1906.  Soon after I arrived in Shanghai I was invited to a dinner at the British Consulate.  I sat next to a lady who had lived there several years.  When the Chinese waiter asked me what I would have to drink I said ginger ale or any other similar drink.  The lady turned to me and suggested whisky, which I declined saying I Lad always been a total abstainer. Sho replied I wouldnt least long in the 'Far East on that kind of drink. Some weeks later I heard of a young man of about my age who was born and brought up in Shanghai and had never indulged in intoxicants.  Later on, I had the opportunity to meet him, and at once I'd told him what had been said at the Consulate dinner.  He told me he had never touched a drop of liquor in his life, having promised his parents never to do so, and he considered he was one of the healthiest men in the Colony.  That was just what I thought he would say, and I decided to act accordingly.  In order to avoid embarrassment, I did a very unusual thing, namely, refrained from joining the British Club.  Both things subjected me to some banter and criticism, but I stuck to my guns and, except for malarial fever, which nearly everybody had at some time, or other, and which I threw as soon as I got back to England, I was in fine condition during every day of my three years out there, which was far more than 90% of those similarly engaged could say.  I was never in a hospital and, as a matter of fact, have never been in one in my life.  It is perhaps extraordinary, considering how and where I have travelled, that I have not picked up many a deadly germ.

1908.  In August I spent my holiday in Japan, stopping at a Japanese hotel. All meals were taken in the central building and here and there through­out the extensive and beautiful grounds were dotted little houses built of the usual flimsy wood and paper material. It was all very charming except at night when rats had a lively time galloping along the moulding around the room, near the ceiling. After evening dinner on the second day I told the manager I wished to have a bath and he pointed out a large bath house at the foot of a slope a few yards away from my little house, and said he would send a girl down to me with towels, soap etc. When she arrived an hour later I had put on my kimono and she again pointed out the bath house to me. I went down right away and opened the door to go in. A few feet away from me in a kind of tank about 15 ft long, 10 ft wide and I think about 2 ft deep was the comfort­ably warm water almost level with the floor and in it, attended by an old man of, I should think 60 or so, was a Japanese woman in a oomplete state of nudity. I quickly shut the door and stayed outside what I thought was a reason­able time but when I again ventured inside she was only just sauntering in to her curtained oubiole. The old man seemed rather disturbed because I had no use for his services. Later I understood that the Japanese thought nothing of exposing the naked body and that they did not at all consider it immodest, in fact it was customary for whole families to bathe at the same time in the same water.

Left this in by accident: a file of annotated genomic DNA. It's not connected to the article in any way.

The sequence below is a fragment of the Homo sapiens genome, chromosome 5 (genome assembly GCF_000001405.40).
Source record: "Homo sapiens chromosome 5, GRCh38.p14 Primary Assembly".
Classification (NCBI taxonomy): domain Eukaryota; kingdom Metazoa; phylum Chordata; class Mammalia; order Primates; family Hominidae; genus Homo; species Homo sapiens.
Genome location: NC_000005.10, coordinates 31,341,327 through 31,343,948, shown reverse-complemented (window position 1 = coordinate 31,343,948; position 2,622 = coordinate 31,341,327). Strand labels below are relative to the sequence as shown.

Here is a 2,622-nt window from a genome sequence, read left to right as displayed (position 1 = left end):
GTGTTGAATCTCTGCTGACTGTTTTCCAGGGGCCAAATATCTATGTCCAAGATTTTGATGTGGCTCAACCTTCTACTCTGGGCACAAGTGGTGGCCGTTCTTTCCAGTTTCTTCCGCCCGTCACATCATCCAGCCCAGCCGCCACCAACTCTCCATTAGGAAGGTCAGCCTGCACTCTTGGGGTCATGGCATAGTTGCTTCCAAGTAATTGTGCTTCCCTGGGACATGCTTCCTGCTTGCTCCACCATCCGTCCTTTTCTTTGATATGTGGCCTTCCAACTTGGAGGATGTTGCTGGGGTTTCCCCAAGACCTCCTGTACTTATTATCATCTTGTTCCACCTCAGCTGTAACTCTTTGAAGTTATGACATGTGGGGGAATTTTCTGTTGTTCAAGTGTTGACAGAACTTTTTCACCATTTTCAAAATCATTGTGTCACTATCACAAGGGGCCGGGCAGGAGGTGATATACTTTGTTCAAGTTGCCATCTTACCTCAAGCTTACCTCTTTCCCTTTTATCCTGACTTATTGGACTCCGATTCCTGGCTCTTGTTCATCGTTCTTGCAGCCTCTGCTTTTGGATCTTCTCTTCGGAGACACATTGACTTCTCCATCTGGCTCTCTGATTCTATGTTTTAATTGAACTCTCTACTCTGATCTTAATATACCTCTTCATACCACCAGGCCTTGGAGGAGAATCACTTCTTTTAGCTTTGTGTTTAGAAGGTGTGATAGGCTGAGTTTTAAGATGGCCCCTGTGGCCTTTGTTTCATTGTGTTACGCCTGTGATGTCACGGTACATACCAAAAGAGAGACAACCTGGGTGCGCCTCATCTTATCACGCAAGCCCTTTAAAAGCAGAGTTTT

[1] Source David Tilbury, Oregon


  • April Boothe 2 years ago

    Thank you so much for posting this autobiography of my great grandfather, James Tilbury (1881-1972)! My dad told me many of these amazing stories about his grandfather over the years. It was such a blessing to find them here, print them out & share them with my dad who is now 76. I have one picture of myself as an infant with my great grandfather. My dad (James Tilbury Nutter of Connecticut/Texas)has even more info on the family, but alas, he is not a big fan of modern technology.

    • linden 2 years ago

      My pleasure April, glad it's been useful. Perhaps you could digitise all your father's gems of information? Cheers, Linden